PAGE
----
HK booksellers’ case shows China’s authoritarian expansion


One of the five Hong Kong booksellers who disappeared into Chinese custody last year has defied the mainland police, discussing his dramatic detention at the border with the mainland in October, his lack of legal rights during months of custody and his eventual forced confession. He also revealed that his captors were keenly interested in a hard drive that contained information on customers — enough to let him return to Hong Kong to get it, The New York Times reports:

The bookseller, Lam Wing-kee (left), came back to the city on Tuesday. At a packed news conference on Thursday evening, he spoke of being blindfolded after being stopped just as he passed a partition separating Hong Kong from Shenzhen on Oct. 24, put on a train and sent hundreds of miles north to the city of Ningbo, where he was kept in a room alone for five months.

“One time, two men from Beijing came and scolded me, saying I had made up rumors and that my books and business have damaged the reputation of the leadership,” Mr Lam said.

In surprise testimony that throws fresh light on the controversial disappearance last year of five Hong Kong booksellers, [Lam] said Thursday that he was abducted and detained by authorities from mainland China, The Wall Street Journal adds:

In a televised news conference, Lam Wing Kee—who is affiliated with a Hong Kong seller of books that are banned in the mainland—said he was detained by Chinese authorities in October during a visit to the mainland city of Shenzhen, across the border from Hong Kong, and his travel documents were confiscated.

Mr. Lam said he was blindfolded, handcuffed and taken by train to a cell measuring 200 to 300 square feet in the eastern city of Ningbo, about 13 hours away. There, Mr. Lam said, he was repeatedly interrogated by officers, whose exact roles and titles were unclear, and was forced to sign a document admitting guilt for mailing banned books to mainland China.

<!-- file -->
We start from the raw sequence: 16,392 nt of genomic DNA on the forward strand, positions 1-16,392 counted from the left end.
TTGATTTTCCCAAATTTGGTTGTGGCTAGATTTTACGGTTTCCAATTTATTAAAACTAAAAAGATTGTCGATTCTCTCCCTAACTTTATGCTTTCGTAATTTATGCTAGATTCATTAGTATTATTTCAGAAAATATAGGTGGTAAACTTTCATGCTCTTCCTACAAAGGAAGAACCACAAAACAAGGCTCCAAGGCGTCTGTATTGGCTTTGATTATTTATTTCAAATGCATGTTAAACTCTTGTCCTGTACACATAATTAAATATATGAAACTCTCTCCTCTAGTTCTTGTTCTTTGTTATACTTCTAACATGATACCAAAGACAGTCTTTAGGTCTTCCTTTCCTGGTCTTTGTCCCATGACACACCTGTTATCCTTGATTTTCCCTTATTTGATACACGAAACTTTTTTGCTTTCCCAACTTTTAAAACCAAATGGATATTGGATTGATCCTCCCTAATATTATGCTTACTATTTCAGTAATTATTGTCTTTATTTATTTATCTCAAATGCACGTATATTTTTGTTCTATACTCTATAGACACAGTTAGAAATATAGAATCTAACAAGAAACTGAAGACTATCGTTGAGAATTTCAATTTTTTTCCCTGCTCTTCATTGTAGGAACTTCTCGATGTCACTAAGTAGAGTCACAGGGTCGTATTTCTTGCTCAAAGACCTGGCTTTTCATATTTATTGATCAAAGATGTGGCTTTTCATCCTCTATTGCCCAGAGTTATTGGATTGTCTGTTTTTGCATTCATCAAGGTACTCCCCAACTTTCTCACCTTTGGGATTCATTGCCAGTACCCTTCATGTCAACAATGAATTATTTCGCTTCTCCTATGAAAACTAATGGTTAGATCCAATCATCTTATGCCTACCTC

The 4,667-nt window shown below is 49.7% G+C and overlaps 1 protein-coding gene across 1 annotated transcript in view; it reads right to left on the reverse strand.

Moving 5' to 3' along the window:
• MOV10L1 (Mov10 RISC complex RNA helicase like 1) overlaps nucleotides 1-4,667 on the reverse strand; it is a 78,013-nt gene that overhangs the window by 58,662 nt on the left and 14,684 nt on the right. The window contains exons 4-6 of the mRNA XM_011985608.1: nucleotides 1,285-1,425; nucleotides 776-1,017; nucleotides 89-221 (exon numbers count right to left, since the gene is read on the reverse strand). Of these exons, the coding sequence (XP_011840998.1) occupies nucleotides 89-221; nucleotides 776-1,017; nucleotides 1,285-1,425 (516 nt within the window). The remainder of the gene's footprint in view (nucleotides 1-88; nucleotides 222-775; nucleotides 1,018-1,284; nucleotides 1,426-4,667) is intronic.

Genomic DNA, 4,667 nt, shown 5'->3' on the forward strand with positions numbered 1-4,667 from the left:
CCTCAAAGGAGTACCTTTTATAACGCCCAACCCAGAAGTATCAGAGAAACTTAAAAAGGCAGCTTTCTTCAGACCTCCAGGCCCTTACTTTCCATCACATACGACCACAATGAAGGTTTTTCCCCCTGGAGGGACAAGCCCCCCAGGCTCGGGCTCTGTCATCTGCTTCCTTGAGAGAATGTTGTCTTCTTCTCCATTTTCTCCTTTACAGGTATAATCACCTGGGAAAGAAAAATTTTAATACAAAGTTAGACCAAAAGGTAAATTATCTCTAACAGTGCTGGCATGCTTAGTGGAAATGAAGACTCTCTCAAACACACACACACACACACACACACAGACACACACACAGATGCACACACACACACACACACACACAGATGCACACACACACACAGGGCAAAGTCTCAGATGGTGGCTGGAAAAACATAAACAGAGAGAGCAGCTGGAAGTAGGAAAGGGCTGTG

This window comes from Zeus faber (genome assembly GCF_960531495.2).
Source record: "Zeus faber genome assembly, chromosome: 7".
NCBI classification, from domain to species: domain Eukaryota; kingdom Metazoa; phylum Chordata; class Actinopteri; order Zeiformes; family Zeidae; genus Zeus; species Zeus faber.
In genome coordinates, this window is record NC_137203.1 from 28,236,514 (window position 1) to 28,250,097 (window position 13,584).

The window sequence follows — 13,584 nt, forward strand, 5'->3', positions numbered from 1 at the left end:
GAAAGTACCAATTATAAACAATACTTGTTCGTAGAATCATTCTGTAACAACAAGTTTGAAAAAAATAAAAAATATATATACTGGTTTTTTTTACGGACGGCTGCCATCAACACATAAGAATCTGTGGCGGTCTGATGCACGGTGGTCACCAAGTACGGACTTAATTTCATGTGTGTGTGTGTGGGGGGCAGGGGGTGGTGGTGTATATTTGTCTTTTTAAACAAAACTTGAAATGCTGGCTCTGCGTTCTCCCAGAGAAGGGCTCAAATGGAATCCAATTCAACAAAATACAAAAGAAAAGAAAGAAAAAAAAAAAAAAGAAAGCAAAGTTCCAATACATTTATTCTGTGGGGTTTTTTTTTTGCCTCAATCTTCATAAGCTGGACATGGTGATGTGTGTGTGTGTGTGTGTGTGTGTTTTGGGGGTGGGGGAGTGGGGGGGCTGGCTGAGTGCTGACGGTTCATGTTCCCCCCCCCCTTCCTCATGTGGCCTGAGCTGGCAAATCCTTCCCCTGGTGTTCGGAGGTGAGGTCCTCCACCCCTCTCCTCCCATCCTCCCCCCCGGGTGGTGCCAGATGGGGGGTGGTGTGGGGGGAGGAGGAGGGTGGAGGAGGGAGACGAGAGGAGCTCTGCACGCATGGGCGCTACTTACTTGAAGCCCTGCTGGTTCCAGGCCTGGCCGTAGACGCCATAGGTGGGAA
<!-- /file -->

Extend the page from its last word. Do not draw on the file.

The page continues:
The case of the missing booksellers shocked many people in Hong Kong because the city has its own legal system, inherited from the British, with civil liberties similar to those found in Europe and the United States that are guaranteed until 2047, the 50th anniversary of Hong Kong’s return to China, The Times adds:

After Mr. Lee’s disappearance, their cause reverberated internationally, because many people saw it as an expansion of China’s authoritarian legal system beyond its borders, in clear violation of the “one country, two systems” framework that allows Hong Kong to maintain a high degree of autonomy from Beijing.

A decade of imprisonment, torture and now house arrest haven’t stopped Gao Zhisheng (left) from speaking out against China’s human-rights abuses. The brave lawyer’s latest statement is a memoir written in secret, smuggled out of China and published this week in Taiwan, The Wall Street Journal adds (HT: FPI).

“My experience is just one part of the boundless suffering of the Chinese race under the cruelest regime in human history,” the author writes in the introduction to the book’s unpublished 87,000-word English translation, according to a transcript seen by the Guardian.

One of China’s best-known imprisoned dissidents, Yang Maodong, better known by his pen name, Guo Feixiong, is putting his already fragile health at risk after weeks on a hunger strike, after his sister said she had unsuccessfully asked the prison authorities to be allowed to see him and beg him to stop fasting, The New York Times reports.

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